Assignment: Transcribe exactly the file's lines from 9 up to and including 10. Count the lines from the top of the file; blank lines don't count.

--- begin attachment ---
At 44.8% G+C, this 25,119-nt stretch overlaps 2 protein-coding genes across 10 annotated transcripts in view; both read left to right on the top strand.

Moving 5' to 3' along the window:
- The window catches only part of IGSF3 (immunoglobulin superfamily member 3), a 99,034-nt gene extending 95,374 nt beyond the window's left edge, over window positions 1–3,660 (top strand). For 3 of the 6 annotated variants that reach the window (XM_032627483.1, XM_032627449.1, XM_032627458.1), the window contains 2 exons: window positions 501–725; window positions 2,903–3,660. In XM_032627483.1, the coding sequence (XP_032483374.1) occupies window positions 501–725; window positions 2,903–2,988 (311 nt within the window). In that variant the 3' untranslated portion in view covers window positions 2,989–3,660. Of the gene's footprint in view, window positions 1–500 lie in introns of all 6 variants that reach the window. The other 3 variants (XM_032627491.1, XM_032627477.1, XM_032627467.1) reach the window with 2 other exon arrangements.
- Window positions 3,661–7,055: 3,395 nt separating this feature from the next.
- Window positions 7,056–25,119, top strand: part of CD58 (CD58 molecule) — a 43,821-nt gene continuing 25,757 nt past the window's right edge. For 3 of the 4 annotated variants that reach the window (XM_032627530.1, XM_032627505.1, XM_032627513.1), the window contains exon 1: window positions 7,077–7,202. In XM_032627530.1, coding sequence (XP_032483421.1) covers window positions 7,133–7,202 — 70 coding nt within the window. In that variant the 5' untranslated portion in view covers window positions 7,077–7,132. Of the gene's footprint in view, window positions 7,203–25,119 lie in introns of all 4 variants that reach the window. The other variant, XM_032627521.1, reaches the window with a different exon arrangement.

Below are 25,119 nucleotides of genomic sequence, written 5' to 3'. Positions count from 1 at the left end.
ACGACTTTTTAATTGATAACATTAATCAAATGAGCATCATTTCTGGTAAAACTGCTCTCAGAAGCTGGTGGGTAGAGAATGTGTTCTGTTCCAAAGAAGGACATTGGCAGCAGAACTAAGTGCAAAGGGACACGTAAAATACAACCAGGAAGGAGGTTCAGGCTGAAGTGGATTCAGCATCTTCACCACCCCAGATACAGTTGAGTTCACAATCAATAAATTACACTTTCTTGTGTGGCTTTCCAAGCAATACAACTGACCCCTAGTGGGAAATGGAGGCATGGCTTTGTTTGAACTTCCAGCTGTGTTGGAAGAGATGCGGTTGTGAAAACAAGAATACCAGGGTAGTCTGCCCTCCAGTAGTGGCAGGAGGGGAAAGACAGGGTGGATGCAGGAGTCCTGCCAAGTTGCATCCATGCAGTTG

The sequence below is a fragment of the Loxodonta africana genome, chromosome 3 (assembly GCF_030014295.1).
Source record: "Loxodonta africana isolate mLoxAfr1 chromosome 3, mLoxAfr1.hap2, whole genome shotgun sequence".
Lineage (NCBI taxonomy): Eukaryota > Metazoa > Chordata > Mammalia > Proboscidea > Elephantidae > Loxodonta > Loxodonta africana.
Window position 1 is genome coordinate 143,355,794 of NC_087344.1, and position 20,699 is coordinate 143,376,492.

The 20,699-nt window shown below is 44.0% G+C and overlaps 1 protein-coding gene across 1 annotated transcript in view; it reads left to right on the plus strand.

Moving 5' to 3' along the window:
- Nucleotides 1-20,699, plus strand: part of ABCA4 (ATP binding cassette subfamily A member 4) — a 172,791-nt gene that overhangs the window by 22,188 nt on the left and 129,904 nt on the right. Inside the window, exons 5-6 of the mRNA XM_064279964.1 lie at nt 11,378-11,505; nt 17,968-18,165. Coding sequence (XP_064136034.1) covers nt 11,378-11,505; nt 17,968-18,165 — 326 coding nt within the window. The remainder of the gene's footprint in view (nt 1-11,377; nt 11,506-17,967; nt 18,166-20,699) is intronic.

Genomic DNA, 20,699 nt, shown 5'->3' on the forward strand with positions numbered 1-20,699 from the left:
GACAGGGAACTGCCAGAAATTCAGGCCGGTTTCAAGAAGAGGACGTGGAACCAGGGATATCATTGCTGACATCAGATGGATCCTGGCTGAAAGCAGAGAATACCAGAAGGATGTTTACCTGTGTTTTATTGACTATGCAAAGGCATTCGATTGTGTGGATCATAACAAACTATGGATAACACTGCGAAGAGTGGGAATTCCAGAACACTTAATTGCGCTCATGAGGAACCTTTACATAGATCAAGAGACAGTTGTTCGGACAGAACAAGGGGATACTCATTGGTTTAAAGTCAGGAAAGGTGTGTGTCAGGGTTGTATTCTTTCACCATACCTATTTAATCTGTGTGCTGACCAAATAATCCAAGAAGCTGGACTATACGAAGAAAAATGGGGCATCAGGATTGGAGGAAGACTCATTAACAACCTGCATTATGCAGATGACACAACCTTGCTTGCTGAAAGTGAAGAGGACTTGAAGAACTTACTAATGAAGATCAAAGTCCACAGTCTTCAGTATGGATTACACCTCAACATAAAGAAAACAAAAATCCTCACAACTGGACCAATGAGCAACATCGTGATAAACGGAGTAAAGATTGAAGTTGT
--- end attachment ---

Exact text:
Source record: "Loxodonta africana isolate mLoxAfr1 chromosome 3, mLoxAfr1.hap2, whole genome shotgun sequence".
Lineage (NCBI taxonomy): Eukaryota > Metazoa > Chordata > Mammalia > Proboscidea > Elephantidae > Loxodonta > Loxodonta africana.